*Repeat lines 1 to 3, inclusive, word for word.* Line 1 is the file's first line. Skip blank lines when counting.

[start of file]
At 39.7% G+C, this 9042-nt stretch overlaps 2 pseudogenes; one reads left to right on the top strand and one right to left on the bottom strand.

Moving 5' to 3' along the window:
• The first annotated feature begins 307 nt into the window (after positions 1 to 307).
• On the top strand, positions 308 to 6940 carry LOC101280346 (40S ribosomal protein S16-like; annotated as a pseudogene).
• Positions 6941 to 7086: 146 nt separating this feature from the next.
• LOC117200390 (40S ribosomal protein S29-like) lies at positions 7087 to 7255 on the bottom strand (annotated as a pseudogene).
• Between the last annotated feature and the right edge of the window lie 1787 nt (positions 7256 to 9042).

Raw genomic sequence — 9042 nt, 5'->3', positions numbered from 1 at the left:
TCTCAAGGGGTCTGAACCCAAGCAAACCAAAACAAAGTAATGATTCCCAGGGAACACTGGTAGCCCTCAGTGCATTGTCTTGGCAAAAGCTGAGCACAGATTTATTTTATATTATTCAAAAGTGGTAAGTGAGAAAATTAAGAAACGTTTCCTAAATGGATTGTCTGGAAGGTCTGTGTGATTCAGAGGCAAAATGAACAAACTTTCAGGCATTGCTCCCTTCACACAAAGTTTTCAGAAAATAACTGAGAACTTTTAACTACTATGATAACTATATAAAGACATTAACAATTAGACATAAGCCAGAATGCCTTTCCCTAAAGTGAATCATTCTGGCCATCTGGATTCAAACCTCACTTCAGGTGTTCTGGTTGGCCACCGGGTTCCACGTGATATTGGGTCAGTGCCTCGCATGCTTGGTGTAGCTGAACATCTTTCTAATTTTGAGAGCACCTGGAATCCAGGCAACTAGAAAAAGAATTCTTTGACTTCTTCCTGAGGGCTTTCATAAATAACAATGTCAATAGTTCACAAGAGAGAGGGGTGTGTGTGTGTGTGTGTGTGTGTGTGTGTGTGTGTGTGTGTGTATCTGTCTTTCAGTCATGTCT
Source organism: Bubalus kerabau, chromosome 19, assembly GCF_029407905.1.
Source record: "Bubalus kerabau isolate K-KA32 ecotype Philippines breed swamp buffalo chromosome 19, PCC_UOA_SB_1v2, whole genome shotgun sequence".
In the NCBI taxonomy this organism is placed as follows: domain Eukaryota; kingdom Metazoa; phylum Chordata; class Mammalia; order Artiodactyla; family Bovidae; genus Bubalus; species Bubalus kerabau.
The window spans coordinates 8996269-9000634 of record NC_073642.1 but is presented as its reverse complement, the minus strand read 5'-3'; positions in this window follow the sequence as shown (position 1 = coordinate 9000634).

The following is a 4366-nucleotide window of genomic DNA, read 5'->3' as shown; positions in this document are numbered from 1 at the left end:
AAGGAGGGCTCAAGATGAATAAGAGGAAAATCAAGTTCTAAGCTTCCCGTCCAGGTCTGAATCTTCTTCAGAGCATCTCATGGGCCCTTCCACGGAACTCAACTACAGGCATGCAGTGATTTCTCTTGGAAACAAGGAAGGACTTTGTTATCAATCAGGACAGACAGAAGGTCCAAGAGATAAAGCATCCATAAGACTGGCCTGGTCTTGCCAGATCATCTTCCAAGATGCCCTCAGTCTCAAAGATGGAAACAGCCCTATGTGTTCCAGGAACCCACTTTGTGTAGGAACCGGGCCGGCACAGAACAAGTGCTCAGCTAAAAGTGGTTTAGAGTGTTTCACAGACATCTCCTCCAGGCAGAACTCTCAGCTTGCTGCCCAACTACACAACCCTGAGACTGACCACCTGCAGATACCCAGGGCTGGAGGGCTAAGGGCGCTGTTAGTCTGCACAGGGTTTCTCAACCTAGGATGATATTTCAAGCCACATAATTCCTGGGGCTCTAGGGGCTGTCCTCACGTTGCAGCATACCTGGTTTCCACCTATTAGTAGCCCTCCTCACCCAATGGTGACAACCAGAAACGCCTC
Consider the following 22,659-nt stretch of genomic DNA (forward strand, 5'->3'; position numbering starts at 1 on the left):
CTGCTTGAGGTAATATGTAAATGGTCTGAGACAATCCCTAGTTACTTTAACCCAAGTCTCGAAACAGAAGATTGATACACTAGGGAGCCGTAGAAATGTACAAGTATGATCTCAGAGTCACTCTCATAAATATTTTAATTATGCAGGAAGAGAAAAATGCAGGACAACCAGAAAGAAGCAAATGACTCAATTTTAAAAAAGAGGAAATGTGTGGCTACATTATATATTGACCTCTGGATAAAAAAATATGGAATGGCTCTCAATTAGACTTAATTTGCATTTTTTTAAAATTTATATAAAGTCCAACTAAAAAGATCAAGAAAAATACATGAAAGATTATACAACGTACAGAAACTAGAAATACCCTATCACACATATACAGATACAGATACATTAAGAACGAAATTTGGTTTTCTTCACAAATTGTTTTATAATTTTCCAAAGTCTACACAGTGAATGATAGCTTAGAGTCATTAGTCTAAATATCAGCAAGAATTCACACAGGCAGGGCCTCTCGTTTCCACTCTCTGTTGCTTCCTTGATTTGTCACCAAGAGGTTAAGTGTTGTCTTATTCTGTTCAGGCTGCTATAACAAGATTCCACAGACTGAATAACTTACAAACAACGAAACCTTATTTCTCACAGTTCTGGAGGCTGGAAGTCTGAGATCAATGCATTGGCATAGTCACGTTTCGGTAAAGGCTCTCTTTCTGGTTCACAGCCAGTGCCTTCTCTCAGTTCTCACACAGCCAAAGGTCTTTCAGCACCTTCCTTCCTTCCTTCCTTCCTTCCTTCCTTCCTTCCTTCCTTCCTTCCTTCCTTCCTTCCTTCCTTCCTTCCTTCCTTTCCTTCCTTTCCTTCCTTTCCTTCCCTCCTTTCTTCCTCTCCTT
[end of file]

At 39.7% G+C, this 9042-nt stretch overlaps 2 pseudogenes; one reads left to right on the top strand and one right to left on the bottom strand.

Moving 5' to 3' along the window:
• The first annotated feature begins 307 nt into the window (after positions 1 to 307).